The San Miguel bay is a shallow, estuarine body of water with an area of 1,115 square kms. It is bounded by seven coastal municipalities that include Mercedes and Basud in Camarines Norte, and Sipocot, Cabusao, Calabanga, Tinambac and Siruma in Camarines Sur. The national census and statistics office estimates population in the 74 coastal barangays to have reached 93,000. The main sources of income of residents are agriculture, fishery and forestry.
The obtaining current environment in the area may endure some changes in the very near future with the entry of a new player. Bogo resources and Mining corporation (BRMC) has been granted by the mines and geosciences bureau (MGB) to explore iron-ore sand in approximately one third of the bay’s offshore area.
Iron ore or magnetite is used as alloy in the production of steel. China, Australia, India and the south american country of Brazil are known to be traditional major producers of the mineral. Other than the Bicol bay, the areas surrounding Cagayan and Zamboanga are positive for the presence of the precious mineral. The hungry metal factories of China and South Korea command good demand for iron-ore.
Iron-ore sand deposits settled on the San Miguel water basin from the nearby mountains which process started millions of years ago.
BRMC, a Filipino-Korean corporation, is poised at conducting offshore drillings to gather samples for lab testing in the process of determining the mineral quality of the sand. The initial exploratory step could last for two years and entails drilling five two-inch wide holes up to a depth of five meters per hectare. Approximately 6,089 hectareage in the bay will be covered with 30,445 holes to obtain sand samples. Offshore drilling of magnetite is the first of its kind in the country.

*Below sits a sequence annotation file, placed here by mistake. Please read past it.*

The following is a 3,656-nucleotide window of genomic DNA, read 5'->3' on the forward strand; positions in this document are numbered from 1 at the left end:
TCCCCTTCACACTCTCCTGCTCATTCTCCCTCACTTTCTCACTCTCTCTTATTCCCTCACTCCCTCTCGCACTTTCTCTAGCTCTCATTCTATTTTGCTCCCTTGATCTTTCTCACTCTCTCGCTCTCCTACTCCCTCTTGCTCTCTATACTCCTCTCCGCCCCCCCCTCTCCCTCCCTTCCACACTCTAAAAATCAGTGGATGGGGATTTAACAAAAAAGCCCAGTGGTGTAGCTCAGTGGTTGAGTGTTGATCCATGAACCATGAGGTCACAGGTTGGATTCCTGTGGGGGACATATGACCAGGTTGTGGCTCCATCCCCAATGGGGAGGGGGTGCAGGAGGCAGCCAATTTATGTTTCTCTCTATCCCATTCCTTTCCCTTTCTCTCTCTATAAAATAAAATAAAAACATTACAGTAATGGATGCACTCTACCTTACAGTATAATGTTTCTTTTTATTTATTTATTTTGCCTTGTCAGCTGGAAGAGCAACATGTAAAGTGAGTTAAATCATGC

Here’s a follow-up/continuation on this.
Top photo of San Miguel bay fishermen, coming ashore from their fishing activity. The seven towns bordering the bay facing the prospect of mining are labelled and dotted red on the map.
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9 thoughts on “San Miguel Bay Faces Mining Activities”
nice post. thanks.
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Those desperate miners are so blessed to be alive. My prayers go out to them and their loved ones. I do hope they make it out alive and don’t go crazy while locked so deep underground. I can’t imagine what their families are going through.
for Calabanguenos, this is a very informative venue to exchange local news. San Miguel Bay is almost the lifeblood of Calabanga. the Bay was once listed as one of the richest fishing grounds in the Philippines. If we tolerate this plan to mine natural minerals within the Bay, then let’s forget about our Abo, kasag and osbon. IN ten years time, they will just vanish from our tables.
congratulations to our bright boys/girls who are behind this blog!
Indeed. That’s why we are keeping a close watch on this. Appreciate your visit and comment.
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